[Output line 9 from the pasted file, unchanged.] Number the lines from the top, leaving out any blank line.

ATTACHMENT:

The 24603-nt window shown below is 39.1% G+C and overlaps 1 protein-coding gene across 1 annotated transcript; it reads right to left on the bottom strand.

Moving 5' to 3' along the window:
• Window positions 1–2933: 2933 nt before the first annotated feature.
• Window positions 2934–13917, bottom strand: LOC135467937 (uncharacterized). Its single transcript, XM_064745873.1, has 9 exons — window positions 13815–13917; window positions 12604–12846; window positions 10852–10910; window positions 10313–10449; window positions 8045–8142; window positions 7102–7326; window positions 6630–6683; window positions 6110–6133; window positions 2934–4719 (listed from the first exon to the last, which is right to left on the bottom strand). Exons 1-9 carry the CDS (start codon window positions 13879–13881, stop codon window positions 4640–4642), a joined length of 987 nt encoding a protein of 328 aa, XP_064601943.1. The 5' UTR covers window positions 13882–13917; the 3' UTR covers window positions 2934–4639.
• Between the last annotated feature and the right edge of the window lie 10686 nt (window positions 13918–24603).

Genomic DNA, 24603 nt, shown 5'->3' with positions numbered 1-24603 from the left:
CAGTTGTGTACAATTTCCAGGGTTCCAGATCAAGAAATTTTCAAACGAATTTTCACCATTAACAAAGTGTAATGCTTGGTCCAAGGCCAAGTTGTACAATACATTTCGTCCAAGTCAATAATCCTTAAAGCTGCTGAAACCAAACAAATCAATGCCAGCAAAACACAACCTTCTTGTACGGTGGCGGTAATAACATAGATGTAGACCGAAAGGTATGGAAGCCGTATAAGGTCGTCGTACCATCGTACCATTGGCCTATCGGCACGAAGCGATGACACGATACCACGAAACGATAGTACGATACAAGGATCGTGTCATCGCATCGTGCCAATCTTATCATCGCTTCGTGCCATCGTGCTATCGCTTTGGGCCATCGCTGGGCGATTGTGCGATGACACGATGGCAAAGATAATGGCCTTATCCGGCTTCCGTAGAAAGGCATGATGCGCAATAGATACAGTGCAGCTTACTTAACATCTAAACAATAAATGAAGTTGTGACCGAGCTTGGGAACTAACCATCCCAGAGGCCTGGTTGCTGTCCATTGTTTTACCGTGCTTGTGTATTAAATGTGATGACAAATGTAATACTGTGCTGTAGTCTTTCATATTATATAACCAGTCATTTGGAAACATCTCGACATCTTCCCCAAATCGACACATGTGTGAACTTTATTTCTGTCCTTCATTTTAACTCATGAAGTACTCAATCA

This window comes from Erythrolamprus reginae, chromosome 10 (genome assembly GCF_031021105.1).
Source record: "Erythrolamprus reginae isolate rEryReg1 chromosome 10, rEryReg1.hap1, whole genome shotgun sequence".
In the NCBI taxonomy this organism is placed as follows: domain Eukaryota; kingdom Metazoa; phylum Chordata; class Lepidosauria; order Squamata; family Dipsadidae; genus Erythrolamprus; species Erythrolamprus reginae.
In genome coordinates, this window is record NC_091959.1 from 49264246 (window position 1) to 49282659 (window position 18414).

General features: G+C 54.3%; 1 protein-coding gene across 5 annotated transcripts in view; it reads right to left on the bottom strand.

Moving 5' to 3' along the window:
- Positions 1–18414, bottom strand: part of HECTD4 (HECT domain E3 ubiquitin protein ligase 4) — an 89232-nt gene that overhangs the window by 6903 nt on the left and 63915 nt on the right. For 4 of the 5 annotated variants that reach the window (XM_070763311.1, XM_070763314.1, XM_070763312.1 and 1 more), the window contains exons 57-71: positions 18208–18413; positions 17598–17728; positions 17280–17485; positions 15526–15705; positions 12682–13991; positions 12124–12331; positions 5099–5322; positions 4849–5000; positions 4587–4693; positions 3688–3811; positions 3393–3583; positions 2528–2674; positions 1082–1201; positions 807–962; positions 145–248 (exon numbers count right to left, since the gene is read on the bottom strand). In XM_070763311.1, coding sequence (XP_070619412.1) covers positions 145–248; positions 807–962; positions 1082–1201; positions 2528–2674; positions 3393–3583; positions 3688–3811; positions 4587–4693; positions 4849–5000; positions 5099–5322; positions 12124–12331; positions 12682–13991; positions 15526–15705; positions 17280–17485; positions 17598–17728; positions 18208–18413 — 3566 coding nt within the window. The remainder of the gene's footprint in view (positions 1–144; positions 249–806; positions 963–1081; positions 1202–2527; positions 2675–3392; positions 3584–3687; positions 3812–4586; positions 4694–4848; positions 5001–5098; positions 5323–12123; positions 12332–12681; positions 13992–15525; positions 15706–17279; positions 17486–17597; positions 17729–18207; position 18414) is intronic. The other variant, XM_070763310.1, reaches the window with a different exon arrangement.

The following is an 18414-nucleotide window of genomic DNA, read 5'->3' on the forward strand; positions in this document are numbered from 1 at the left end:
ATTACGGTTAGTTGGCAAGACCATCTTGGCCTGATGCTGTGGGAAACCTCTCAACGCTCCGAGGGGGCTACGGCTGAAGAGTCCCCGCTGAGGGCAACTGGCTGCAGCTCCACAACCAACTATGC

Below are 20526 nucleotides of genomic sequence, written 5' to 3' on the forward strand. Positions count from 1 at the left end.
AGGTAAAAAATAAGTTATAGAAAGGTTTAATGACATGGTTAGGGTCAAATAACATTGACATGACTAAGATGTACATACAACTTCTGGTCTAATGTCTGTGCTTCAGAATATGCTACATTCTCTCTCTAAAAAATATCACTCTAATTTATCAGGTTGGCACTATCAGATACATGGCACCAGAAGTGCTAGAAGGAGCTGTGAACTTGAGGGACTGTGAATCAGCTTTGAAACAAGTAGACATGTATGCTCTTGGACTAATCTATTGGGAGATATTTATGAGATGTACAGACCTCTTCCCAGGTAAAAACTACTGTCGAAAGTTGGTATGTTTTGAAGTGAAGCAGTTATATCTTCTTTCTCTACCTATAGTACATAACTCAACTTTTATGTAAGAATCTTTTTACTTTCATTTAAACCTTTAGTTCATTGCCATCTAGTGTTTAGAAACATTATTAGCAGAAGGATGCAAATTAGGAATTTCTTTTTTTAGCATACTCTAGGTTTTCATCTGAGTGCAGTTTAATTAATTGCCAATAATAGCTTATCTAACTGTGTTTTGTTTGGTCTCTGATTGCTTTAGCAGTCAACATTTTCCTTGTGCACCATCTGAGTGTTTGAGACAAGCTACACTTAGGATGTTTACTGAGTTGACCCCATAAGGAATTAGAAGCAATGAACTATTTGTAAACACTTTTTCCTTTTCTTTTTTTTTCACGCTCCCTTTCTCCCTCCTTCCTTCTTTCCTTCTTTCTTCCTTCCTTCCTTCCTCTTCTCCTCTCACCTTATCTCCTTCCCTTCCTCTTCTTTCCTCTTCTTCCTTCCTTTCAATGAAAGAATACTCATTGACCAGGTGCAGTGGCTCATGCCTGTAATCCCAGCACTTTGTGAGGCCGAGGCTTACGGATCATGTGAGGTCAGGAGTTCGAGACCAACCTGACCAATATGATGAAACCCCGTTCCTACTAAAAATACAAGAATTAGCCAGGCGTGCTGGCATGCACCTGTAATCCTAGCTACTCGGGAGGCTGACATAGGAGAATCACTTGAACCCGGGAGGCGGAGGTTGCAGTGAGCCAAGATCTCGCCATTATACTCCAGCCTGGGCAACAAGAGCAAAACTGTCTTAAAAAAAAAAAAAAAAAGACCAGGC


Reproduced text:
Source record: "Erythrolamprus reginae isolate rEryReg1 chromosome 10, rEryReg1.hap1, whole genome shotgun sequence".